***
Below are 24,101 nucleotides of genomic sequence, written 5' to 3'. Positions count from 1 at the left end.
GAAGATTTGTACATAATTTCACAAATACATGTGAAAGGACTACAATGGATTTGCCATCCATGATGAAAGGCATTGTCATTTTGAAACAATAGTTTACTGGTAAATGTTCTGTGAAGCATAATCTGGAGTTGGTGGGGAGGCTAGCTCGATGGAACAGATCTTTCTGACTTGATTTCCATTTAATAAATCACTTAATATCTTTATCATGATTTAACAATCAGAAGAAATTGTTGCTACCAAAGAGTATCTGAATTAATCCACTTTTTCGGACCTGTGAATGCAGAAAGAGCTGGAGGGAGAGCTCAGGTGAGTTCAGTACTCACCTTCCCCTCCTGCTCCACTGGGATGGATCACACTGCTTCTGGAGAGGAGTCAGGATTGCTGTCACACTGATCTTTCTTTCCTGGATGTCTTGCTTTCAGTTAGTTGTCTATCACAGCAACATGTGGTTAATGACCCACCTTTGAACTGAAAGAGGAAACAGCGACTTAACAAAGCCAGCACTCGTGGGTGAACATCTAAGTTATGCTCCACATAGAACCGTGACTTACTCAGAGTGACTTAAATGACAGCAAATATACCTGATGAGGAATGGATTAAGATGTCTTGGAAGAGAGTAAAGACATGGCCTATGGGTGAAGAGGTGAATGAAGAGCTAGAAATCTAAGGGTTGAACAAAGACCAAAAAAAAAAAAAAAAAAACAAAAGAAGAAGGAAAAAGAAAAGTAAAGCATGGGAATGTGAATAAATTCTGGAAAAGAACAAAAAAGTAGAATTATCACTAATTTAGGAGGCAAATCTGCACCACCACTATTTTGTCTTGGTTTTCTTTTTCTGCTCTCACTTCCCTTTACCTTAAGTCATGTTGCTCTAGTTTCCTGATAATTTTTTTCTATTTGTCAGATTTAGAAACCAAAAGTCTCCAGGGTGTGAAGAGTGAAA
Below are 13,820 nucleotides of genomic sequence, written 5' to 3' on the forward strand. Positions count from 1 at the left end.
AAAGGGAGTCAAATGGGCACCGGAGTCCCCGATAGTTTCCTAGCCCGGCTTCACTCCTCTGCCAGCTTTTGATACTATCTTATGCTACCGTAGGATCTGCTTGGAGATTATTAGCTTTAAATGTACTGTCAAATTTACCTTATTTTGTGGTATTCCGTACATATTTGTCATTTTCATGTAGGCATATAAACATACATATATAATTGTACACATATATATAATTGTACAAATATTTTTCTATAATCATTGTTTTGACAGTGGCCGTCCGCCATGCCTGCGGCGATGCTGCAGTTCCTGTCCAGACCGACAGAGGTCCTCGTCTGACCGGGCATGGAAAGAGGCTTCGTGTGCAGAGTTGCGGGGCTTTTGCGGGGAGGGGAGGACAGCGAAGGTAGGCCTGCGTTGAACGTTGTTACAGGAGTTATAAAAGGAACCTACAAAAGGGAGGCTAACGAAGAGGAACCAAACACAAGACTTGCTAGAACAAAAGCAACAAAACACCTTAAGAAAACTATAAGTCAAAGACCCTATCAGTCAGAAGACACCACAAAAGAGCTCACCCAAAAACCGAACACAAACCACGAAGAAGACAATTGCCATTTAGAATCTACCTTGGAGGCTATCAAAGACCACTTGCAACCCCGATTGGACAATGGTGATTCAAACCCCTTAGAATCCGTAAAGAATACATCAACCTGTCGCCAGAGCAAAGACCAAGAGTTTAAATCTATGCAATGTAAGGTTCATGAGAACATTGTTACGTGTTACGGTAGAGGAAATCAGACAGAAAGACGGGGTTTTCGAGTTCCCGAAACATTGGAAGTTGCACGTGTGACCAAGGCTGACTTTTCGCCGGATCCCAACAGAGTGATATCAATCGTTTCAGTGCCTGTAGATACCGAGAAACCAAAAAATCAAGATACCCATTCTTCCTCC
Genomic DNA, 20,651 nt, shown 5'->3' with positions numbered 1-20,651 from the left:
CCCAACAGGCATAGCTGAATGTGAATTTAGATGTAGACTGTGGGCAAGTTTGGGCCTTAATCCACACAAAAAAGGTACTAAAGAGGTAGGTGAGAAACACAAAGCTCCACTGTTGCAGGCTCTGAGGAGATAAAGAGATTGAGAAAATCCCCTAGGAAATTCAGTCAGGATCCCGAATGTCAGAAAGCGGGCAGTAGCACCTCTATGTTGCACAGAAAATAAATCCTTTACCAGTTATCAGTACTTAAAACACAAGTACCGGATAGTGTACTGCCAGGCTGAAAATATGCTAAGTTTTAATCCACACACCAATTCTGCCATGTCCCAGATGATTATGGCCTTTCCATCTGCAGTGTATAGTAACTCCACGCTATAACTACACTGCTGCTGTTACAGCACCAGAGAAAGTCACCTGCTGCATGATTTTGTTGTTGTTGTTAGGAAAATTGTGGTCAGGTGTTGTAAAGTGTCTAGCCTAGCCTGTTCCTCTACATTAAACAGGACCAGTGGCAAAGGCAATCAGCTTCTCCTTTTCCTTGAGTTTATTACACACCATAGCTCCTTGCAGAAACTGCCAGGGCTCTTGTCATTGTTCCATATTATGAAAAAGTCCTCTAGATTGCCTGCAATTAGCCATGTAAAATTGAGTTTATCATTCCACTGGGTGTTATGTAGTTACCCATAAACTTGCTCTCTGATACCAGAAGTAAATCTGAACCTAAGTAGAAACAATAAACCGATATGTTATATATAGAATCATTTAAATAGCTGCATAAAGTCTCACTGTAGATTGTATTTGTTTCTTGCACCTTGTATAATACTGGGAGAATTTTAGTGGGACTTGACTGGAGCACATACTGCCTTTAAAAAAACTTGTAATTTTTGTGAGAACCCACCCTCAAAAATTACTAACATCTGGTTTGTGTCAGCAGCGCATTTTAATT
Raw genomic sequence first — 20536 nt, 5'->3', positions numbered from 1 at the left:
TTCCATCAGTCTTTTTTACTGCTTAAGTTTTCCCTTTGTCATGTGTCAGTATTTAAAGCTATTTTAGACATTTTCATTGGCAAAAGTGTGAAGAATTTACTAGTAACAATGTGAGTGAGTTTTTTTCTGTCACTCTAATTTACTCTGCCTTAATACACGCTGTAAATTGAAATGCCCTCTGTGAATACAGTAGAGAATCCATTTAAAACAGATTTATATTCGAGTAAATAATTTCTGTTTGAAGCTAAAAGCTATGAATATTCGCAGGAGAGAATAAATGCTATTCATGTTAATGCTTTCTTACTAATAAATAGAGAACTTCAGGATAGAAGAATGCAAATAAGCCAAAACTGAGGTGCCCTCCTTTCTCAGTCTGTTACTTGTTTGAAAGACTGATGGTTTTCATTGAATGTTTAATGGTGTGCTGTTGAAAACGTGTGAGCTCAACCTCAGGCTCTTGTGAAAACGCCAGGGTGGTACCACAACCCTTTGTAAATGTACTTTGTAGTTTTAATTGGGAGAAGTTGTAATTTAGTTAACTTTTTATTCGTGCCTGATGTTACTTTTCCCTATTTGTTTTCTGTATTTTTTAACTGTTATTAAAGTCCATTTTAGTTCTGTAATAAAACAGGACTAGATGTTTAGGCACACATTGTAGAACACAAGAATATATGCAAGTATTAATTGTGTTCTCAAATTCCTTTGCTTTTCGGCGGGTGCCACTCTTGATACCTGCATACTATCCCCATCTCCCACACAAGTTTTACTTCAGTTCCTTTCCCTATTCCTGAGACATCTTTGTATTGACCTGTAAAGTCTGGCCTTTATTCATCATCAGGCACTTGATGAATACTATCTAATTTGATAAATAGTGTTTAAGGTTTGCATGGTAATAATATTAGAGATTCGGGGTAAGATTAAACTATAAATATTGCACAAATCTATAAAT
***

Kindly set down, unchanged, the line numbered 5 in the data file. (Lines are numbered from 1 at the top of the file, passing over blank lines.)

Genomic DNA, 20,651 nt, shown 5'->3' with positions numbered 1-20,651 from the left: